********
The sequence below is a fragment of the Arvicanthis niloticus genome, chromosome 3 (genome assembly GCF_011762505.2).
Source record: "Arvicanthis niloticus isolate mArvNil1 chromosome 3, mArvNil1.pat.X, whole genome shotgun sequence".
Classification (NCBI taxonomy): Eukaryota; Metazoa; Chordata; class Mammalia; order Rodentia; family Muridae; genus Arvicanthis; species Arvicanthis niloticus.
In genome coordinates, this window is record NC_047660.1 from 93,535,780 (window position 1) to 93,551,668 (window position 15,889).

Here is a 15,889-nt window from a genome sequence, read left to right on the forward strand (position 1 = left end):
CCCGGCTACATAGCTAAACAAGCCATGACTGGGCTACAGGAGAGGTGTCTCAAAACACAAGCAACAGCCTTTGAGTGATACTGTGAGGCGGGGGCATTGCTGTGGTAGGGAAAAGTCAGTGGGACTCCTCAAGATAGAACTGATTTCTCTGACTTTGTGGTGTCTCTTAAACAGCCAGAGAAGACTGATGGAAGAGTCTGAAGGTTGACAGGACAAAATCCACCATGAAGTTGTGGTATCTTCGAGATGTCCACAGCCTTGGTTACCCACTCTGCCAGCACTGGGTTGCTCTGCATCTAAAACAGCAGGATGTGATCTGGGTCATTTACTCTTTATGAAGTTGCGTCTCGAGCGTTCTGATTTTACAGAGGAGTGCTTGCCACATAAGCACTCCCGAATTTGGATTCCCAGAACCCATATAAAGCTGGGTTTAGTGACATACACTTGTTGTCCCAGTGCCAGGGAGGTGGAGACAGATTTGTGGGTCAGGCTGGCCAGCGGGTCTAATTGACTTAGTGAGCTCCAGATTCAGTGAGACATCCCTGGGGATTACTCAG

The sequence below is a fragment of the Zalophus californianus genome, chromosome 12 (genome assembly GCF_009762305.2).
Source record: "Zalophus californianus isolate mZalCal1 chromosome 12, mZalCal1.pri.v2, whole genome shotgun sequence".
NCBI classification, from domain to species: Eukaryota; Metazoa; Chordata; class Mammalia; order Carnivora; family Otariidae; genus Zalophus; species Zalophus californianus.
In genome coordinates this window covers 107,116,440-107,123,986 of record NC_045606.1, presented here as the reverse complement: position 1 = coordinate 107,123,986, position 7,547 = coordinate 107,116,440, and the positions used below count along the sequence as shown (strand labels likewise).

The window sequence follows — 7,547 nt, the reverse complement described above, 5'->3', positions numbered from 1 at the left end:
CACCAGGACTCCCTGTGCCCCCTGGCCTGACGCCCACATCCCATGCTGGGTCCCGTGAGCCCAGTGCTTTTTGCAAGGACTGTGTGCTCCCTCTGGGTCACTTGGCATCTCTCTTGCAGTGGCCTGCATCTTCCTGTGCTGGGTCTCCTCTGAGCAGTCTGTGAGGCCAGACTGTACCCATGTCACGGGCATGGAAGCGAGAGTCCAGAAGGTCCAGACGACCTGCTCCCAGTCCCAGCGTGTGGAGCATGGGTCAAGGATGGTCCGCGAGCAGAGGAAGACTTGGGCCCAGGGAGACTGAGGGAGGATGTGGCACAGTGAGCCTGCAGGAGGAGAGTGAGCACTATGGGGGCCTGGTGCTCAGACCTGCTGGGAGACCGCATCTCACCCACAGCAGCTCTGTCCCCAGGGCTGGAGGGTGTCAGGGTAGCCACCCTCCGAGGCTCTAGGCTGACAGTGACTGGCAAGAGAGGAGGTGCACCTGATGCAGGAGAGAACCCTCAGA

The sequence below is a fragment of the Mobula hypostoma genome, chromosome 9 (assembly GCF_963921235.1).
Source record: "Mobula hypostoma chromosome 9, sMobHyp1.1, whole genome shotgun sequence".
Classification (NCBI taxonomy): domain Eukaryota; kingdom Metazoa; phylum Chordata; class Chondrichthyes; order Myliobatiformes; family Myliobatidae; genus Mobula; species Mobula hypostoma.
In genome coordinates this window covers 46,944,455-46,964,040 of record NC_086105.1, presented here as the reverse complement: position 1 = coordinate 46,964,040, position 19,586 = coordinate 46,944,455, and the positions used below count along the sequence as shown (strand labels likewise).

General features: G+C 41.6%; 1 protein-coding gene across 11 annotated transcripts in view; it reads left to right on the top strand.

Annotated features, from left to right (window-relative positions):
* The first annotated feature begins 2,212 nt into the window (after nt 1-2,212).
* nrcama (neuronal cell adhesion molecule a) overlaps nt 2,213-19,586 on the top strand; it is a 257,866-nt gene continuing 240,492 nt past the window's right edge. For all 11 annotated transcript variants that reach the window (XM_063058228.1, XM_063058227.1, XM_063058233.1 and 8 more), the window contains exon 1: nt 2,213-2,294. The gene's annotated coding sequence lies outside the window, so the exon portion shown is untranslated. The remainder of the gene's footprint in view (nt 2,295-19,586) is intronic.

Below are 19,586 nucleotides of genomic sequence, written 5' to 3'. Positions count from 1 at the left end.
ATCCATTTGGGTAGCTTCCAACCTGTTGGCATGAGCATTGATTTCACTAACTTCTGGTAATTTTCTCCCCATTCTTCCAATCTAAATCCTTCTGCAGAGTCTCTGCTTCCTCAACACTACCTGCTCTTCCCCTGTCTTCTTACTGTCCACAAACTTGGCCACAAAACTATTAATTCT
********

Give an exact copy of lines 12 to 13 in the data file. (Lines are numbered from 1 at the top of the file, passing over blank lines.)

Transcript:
CACCAGGACTCCCTGTGCCCCCTGGCCTGACGCCCACATCCCATGCTGGGTCCCGTGAGCCCAGTGCTTTTTGCAAGGACTGTGTGCTCCCTCTGGGTCACTTGGCATCTCTCTTGCAGTGGCCTGCATCTTCCTGTGCTGGGTCTCCTCTGAGCAGTCTGTGAGGCCAGACTGTACCCATGTCACGGGCATGGAAGCGAGAGTCCAGAAGGTCCAGACGACCTGCTCCCAGTCCCAGCGTGTGGAGCATGGGTCAAGGATGGTCCGCGAGCAGAGGAAGACTTGGGCCCAGGGAGACTGAGGGAGGATGTGGCACAGTGAGCCTGCAGGAGGAGAGTGAGCACTATGGGGGCCTGGTGCTCAGACCTGCTGGGAGACCGCATCTCACCCACAGCAGCTCTGTCCCCAGGGCTGGAGGGTGTCAGGGTAGCCACCCTCCGAGGCTCTAGGCTGACAGTGACTGGCAAGAGAGGAGGTGCACCTGATGCAGGAGAGAACCCTCAGA

The sequence below is a fragment of the Mobula hypostoma genome, chromosome 9 (assembly GCF_963921235.1).